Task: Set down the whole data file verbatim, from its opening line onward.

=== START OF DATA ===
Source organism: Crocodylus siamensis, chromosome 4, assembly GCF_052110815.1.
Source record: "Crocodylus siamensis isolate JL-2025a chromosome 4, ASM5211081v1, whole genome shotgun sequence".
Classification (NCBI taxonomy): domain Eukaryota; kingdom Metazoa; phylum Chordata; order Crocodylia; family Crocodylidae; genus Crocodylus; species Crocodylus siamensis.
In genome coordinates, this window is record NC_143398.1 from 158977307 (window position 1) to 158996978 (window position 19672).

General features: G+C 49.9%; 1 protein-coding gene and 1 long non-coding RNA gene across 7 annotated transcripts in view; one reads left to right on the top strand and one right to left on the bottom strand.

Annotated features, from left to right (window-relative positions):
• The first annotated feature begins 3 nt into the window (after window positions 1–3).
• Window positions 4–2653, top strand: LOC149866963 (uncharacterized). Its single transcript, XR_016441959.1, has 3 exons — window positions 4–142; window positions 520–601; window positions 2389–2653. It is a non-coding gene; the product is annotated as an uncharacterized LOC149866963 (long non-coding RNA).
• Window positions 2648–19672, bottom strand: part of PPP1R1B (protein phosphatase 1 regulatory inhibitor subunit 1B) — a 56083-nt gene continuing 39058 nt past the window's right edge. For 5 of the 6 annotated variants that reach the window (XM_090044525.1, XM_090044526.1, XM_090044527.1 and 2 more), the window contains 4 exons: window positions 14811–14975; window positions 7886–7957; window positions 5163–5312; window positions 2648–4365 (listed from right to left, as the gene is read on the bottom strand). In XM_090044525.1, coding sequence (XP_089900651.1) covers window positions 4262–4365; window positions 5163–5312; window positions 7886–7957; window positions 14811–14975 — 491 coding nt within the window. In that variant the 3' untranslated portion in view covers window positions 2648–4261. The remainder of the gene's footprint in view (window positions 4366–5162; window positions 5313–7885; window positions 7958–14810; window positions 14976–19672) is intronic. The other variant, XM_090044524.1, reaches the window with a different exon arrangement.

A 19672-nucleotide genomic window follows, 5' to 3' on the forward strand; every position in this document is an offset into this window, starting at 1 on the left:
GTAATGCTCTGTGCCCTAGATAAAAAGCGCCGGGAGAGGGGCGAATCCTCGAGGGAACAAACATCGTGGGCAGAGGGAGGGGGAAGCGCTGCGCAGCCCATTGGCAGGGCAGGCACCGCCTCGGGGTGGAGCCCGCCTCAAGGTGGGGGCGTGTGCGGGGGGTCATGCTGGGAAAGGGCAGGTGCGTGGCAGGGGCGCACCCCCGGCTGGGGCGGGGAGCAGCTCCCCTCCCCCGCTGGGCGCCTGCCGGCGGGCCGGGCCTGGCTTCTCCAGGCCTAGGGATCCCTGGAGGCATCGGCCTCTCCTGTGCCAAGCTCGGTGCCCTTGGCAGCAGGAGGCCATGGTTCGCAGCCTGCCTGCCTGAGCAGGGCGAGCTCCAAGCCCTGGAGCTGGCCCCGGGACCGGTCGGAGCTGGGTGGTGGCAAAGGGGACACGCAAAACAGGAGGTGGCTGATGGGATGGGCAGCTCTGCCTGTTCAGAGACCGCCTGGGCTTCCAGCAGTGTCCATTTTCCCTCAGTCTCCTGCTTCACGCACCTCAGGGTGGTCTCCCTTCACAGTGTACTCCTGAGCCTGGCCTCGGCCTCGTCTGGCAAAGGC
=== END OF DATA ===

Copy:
Source organism: Crocodylus siamensis, chromosome 4, assembly GCF_052110815.1.
Source record: "Crocodylus siamensis isolate JL-2025a chromosome 4, ASM5211081v1, whole genome shotgun sequence".
Classification (NCBI taxonomy): domain Eukaryota; kingdom Metazoa; phylum Chordata; order Crocodylia; family Crocodylidae; genus Crocodylus; species Crocodylus siamensis.
In genome coordinates, this window is record NC_143398.1 from 158977307 (window position 1) to 158996978 (window position 19672).

General features: G+C 49.9%; 1 protein-coding gene and 1 long non-coding RNA gene across 7 annotated transcripts in view; one reads left to right on the top strand and one right to left on the bottom strand.

Annotated features, from left to right (window-relative positions):
• The first annotated feature begins 3 nt into the window (after window positions 1–3).
• Window positions 4–2653, top strand: LOC149866963 (uncharacterized). Its single transcript, XR_016441959.1, has 3 exons — window positions 4–142; window positions 520–601; window positions 2389–2653. It is a non-coding gene; the product is annotated as an uncharacterized LOC149866963 (long non-coding RNA).
• Window positions 2648–19672, bottom strand: part of PPP1R1B (protein phosphatase 1 regulatory inhibitor subunit 1B) — a 56083-nt gene continuing 39058 nt past the window's right edge. For 5 of the 6 annotated variants that reach the window (XM_090044525.1, XM_090044526.1, XM_090044527.1 and 2 more), the window contains 4 exons: window positions 14811–14975; window positions 7886–7957; window positions 5163–5312; window positions 2648–4365 (listed from right to left, as the gene is read on the bottom strand). In XM_090044525.1, coding sequence (XP_089900651.1) covers window positions 4262–4365; window positions 5163–5312; window positions 7886–7957; window positions 14811–14975 — 491 coding nt within the window. In that variant the 3' untranslated portion in view covers window positions 2648–4261. The remainder of the gene's footprint in view (window positions 4366–5162; window positions 5313–7885; window positions 7958–14810; window positions 14976–19672) is intronic. The other variant, XM_090044524.1, reaches the window with a different exon arrangement.

A 19672-nucleotide genomic window follows, 5' to 3' on the forward strand; every position in this document is an offset into this window, starting at 1 on the left:
GTAATGCTCTGTGCCCTAGATAAAAAGCGCCGGGAGAGGGGCGAATCCTCGAGGGAACAAACATCGTGGGCAGAGGGAGGGGGAAGCGCTGCGCAGCCCATTGGCAGGGCAGGCACCGCCTCGGGGTGGAGCCCGCCTCAAGGTGGGGGCGTGTGCGGGGGGTCATGCTGGGAAAGGGCAGGTGCGTGGCAGGGGCGCACCCCCGGCTGGGGCGGGGAGCAGCTCCCCTCCCCCGCTGGGCGCCTGCCGGCGGGCCGGGCCTGGCTTCTCCAGGCCTAGGGATCCCTGGAGGCATCGGCCTCTCCTGTGCCAAGCTCGGTGCCCTTGGCAGCAGGAGGCCATGGTTCGCAGCCTGCCTGCCTGAGCAGGGCGAGCTCCAAGCCCTGGAGCTGGCCCCGGGACCGGTCGGAGCTGGGTGGTGGCAAAGGGGACACGCAAAACAGGAGGTGGCTGATGGGATGGGCAGCTCTGCCTGTTCAGAGACCGCCTGGGCTTCCAGCAGTGTCCATTTTCCCTCAGTCTCCTGCTTCACGCACCTCAGGGTGGTCTCCCTTCACAGTGTACTCCTGAGCCTGGCCTCGGCCTCGTCTGGCAAAGGC